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All I Want to Do Is Sleep and Play

"All I want to do is to sleep longer and play longer," said a teenage student here Saturday, International Children's Day, when parents buy gifts for their children and take them to parks to celebrate.

He was not the only one to say this.

To sleep more and to play more were among the most burning desires for 21 percent and 29 percent, respectively, of the 1,792 juvenile students recently surveyed in Shanghai, all aged between 10 and 14.

The survey, conducted by a local children's work committee, found that nearly 60 percent of the respondents sleep less than eight hours a day, 13 percent sleep between six and seven hours and eight percent less than six hours.

These figures are far below the minimum sleeping hours advised by doctors: 10 hours for primary school students, nine for junior highs and eight for senior highs.

Lack of sleep can affect the youngsters' memory, thinking and even physical growth, warned Lin Jianquan, a physician at Shanghai 's Ren'ai Hospital.

The same survey revealed that 20 percent of Shanghai's juvenile students have no time to play, and 80 percent say they badly need more time to relax.

Sixty percent of the children surveyed said they spent all their Saturdays and Sundays doing homework, attending classes or receiving private lessons from tutors. "I don't even have time for sports or housework," said Lu, a first-grader at a Shanghai-based junior high school.

Stress from schoolwork is believed to deprive children of the fun they need.

A primary school principal told Xinhua that most students choose to work long hours after school, though schools are trying to give them fewer assignments.

"We encourage our students to go to bed at 9:00 pm," said Zhang Hongli, principle of Fudan Primary School.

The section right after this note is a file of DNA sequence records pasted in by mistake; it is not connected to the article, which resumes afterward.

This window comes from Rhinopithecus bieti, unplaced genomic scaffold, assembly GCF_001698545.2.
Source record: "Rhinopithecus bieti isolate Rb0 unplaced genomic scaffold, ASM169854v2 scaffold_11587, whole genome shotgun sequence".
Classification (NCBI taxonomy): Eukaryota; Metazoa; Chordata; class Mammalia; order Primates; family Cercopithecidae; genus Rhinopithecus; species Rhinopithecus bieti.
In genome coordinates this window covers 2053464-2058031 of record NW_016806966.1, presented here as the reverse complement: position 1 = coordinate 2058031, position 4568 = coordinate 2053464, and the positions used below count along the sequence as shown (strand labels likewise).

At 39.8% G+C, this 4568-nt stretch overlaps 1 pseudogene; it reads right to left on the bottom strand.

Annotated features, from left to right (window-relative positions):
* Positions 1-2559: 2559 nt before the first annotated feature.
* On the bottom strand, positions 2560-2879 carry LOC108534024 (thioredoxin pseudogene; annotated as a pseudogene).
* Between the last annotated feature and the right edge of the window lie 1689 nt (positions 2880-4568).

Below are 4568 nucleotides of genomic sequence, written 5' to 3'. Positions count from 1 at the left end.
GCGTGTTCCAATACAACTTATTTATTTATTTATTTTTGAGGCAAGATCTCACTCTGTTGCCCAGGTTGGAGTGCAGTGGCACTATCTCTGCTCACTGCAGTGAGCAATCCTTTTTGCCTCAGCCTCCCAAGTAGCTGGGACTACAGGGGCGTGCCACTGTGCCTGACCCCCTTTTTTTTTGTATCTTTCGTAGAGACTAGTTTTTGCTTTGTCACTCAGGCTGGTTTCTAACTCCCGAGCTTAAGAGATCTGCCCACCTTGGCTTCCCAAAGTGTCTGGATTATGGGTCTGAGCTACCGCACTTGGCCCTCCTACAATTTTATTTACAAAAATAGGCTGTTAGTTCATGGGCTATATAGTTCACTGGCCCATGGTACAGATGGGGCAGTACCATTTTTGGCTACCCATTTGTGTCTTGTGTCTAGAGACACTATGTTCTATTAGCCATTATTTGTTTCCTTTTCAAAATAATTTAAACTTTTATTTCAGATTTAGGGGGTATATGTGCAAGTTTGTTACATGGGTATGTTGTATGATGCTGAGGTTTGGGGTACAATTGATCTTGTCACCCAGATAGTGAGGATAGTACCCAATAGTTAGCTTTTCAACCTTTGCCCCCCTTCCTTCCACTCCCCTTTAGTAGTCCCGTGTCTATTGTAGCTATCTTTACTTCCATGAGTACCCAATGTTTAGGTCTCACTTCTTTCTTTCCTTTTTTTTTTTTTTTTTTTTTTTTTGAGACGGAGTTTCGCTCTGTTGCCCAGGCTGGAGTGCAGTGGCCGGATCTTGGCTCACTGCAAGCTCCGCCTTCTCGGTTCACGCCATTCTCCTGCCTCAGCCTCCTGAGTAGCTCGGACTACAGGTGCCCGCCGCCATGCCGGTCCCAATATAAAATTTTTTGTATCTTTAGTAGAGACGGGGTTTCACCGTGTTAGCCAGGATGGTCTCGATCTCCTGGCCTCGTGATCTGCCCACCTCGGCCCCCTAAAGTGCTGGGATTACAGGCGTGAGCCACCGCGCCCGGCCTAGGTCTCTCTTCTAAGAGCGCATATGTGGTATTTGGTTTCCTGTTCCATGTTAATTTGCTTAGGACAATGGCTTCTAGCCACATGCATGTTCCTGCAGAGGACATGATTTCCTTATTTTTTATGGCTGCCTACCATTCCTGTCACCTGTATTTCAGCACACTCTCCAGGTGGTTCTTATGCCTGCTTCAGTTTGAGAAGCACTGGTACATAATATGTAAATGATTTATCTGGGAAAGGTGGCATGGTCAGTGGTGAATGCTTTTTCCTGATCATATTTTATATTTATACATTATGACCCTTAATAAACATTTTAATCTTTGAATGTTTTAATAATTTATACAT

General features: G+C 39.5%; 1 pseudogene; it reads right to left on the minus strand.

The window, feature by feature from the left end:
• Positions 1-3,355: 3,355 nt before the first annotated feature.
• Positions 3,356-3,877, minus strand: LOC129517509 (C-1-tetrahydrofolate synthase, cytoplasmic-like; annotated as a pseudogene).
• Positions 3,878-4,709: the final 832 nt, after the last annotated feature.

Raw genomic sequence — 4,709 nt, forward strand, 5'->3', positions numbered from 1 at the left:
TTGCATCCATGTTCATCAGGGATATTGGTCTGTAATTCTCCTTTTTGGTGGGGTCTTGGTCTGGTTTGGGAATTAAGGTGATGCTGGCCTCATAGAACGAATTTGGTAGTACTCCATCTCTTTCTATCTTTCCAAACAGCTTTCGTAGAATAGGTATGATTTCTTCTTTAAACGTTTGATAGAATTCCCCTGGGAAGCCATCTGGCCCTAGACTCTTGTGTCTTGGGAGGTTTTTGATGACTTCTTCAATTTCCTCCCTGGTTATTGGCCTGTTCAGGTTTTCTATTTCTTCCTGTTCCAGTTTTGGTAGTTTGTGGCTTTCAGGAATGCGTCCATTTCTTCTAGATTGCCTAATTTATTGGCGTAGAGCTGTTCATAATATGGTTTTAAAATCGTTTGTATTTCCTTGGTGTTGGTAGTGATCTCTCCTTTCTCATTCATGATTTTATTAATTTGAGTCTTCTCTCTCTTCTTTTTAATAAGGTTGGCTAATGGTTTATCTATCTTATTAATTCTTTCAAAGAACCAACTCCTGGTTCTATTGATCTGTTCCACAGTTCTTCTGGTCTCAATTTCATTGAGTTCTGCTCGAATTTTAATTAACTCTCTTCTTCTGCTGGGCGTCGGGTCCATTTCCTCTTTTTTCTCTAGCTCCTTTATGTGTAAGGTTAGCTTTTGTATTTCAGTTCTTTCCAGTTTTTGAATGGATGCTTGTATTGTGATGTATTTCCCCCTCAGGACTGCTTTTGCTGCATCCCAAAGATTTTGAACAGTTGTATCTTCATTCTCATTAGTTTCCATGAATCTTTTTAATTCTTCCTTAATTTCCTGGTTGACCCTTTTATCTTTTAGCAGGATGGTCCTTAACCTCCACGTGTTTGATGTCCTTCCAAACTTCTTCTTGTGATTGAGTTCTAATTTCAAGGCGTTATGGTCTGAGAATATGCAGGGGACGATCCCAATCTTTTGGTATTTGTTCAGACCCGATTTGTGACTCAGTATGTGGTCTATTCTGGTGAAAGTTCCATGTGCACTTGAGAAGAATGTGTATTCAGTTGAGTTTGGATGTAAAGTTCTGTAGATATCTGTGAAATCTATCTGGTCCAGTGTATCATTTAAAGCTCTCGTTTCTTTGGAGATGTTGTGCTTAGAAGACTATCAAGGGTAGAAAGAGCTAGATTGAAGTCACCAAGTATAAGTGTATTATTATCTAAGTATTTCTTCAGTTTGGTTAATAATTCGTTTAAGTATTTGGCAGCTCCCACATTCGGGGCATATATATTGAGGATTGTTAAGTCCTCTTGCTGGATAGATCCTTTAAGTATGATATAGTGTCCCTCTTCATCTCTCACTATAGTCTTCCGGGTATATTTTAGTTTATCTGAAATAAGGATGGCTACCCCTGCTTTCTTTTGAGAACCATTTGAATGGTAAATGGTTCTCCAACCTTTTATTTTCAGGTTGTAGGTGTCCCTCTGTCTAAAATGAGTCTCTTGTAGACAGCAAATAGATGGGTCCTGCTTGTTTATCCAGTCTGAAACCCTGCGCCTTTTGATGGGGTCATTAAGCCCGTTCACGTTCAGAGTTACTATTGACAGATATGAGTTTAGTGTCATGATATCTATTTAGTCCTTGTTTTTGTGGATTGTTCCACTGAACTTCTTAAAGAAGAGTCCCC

A fifth-grader at Zhang's school, however, has his own worries. "I must work harder," said the boy, a top student in his class, " otherwise I will lag behind my classmates."

"Homework is not a problem," he admitted, "But I have to spend longer hours reviewing what I have learned today and prepare for what will be taught tomorrow."

The boy therefore never goes to bed before 10:00 pm -- and even then he has trouble getting off to sleep.

"When I finish primary school, I hope I can go to the best high school in Shanghai," said the boy, his eyes glowing.

His goal is to be admitted to the high school attached to Shanghai International Studies University, one of the most prestigious schools in Shanghai and one much sought after by his peers.

"Sometimes I simply feel too much stress, because I worry too much," he said in a grown-up tone.

For many children in Shanghai, childhood is no more a haven free of worries about competition. Their elders tend to tell them to be ``sensible and work hard" because "otherwise you will fail in the fierce competition".

High expectations from teachers and parents often make the youngsters nervous and frustrated, which may affect their physical and mental health in the long run, experts warn.

"I'd rather live in the countryside," said a junior high student at one of Shanghai's prestigious schools, "I'd give up McDonald's and Pizza Hut and all the charms of city life to have enough sleep, enough play time and nothing to worry about."

Parents and teachers ignore children's nature by urging them to act like grow-ups, said Bu Wei, a specialist in children's studies.

(People's Daily June 2, 2002)

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